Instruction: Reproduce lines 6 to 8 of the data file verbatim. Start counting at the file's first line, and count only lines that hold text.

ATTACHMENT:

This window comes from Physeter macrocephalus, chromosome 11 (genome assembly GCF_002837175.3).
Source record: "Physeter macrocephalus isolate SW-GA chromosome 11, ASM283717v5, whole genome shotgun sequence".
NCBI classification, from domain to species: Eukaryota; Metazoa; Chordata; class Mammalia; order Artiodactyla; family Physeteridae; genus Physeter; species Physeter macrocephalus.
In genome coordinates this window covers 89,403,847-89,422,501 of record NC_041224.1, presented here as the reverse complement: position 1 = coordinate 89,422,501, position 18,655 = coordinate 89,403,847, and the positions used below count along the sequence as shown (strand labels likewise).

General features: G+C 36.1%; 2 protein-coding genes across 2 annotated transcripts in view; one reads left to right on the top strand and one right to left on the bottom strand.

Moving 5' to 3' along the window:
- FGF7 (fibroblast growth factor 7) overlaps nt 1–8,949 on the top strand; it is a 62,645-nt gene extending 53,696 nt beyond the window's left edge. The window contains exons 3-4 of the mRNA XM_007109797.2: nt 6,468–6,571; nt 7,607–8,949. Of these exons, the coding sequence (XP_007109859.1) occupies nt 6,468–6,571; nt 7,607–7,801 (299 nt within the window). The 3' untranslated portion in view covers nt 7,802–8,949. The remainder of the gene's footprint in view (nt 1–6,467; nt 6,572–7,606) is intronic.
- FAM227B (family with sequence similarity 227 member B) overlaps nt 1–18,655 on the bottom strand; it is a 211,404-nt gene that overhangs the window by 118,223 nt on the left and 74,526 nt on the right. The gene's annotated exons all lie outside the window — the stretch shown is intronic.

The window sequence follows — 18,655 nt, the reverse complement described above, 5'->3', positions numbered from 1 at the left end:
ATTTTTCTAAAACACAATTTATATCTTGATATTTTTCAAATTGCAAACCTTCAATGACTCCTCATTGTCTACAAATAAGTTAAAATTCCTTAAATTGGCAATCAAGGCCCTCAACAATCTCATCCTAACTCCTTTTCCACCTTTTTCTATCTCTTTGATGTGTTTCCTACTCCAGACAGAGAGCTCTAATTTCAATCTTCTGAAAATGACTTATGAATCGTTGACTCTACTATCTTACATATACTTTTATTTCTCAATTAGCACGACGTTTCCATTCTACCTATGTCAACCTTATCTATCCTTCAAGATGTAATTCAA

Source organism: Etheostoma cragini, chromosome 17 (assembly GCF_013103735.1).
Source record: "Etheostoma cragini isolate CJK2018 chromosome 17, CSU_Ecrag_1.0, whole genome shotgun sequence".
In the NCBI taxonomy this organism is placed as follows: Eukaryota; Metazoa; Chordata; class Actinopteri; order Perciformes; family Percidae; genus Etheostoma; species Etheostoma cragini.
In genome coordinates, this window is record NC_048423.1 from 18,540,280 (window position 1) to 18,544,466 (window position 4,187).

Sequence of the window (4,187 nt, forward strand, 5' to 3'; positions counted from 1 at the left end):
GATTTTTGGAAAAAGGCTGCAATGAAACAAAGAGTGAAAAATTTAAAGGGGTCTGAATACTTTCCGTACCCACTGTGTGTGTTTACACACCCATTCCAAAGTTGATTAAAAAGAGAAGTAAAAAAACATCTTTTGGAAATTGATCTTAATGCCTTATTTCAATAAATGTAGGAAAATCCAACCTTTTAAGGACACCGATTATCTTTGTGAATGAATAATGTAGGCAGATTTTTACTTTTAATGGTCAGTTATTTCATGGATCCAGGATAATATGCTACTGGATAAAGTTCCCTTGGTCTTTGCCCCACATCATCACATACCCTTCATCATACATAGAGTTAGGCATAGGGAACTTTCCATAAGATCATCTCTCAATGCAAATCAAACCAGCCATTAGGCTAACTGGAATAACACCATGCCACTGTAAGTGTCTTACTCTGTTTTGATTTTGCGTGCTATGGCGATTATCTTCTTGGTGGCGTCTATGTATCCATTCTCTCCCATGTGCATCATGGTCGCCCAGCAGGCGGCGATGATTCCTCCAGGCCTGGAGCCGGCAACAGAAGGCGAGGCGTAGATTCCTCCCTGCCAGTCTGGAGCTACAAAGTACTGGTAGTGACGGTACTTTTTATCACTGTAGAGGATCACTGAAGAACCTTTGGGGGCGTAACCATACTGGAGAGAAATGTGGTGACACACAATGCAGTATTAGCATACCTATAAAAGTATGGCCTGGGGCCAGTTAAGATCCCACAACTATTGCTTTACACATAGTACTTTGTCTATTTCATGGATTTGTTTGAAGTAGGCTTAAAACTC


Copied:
Moving 5' to 3' along the window:
- FGF7 (fibroblast growth factor 7) overlaps nt 1–8,949 on the top strand; it is a 62,645-nt gene extending 53,696 nt beyond the window's left edge. The window contains exons 3-4 of the mRNA XM_007109797.2: nt 6,468–6,571; nt 7,607–8,949. Of these exons, the coding sequence (XP_007109859.1) occupies nt 6,468–6,571; nt 7,607–7,801 (299 nt within the window). The 3' untranslated portion in view covers nt 7,802–8,949. The remainder of the gene's footprint in view (nt 1–6,467; nt 6,572–7,606) is intronic.
- FAM227B (family with sequence similarity 227 member B) overlaps nt 1–18,655 on the bottom strand; it is a 211,404-nt gene that overhangs the window by 118,223 nt on the left and 74,526 nt on the right. The gene's annotated exons all lie outside the window — the stretch shown is intronic.